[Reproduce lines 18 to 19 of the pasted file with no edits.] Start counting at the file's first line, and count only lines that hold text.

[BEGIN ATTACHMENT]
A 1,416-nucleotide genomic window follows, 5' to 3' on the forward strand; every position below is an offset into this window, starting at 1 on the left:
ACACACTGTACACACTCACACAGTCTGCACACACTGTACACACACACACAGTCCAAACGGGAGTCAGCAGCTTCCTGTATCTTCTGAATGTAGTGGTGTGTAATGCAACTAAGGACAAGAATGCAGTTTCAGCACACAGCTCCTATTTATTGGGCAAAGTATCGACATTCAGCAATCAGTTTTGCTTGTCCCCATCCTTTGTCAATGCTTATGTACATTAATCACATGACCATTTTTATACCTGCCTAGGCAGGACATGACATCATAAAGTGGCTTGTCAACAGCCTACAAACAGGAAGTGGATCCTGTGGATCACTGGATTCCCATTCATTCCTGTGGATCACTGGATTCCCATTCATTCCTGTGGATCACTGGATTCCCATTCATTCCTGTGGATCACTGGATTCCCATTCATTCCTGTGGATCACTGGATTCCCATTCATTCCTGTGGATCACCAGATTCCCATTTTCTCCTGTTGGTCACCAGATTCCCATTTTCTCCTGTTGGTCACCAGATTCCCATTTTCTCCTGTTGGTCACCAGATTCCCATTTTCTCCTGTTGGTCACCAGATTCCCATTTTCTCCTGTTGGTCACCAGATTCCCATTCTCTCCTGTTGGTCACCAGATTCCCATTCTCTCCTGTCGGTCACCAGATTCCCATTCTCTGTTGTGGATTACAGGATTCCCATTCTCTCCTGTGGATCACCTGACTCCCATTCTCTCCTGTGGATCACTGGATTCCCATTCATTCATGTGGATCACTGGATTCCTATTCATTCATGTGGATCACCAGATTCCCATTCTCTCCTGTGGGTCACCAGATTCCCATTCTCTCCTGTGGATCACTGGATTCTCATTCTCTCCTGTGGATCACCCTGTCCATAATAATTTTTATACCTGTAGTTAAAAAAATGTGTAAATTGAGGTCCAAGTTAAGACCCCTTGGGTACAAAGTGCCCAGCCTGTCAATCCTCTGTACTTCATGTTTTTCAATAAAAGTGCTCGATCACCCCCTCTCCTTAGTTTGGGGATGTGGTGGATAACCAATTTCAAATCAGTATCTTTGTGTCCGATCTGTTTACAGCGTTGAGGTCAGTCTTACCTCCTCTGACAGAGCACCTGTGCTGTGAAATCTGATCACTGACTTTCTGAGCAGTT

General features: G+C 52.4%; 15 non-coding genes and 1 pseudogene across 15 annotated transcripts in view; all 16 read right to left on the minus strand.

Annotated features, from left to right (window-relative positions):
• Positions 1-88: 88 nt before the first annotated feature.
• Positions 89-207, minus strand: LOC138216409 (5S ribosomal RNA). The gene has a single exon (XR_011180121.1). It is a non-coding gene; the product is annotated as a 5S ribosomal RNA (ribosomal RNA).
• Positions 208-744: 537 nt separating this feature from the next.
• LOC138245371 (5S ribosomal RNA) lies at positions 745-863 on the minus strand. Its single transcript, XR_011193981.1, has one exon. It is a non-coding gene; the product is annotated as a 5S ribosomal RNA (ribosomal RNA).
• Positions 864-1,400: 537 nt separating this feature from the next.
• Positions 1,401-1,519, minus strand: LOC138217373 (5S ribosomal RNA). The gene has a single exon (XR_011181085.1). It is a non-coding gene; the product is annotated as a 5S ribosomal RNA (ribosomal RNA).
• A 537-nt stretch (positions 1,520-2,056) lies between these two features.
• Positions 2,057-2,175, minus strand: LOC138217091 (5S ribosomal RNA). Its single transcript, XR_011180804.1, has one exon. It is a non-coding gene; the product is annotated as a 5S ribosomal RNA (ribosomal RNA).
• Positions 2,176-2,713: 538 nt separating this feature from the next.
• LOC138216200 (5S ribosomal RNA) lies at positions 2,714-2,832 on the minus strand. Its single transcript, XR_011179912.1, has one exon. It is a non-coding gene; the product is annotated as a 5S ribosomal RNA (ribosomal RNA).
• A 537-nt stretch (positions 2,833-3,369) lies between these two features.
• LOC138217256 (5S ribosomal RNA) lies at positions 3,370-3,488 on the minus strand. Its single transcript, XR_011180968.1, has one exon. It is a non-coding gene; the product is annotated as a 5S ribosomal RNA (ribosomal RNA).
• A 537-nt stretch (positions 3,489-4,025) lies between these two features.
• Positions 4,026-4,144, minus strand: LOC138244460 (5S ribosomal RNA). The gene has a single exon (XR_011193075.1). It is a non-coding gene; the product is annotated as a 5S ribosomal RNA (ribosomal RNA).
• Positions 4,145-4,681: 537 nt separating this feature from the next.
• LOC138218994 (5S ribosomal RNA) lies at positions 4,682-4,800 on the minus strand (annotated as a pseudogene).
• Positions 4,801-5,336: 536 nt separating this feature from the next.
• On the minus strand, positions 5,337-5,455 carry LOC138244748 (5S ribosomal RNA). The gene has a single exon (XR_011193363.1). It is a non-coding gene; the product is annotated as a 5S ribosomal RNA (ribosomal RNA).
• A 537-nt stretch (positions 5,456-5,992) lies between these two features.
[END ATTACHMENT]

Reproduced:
• Positions 4,026-4,144, minus strand: LOC138244460 (5S ribosomal RNA). The gene has a single exon (XR_011193075.1). It is a non-coding gene; the product is annotated as a 5S ribosomal RNA (ribosomal RNA).
• Positions 4,145-4,681: 537 nt separating this feature from the next.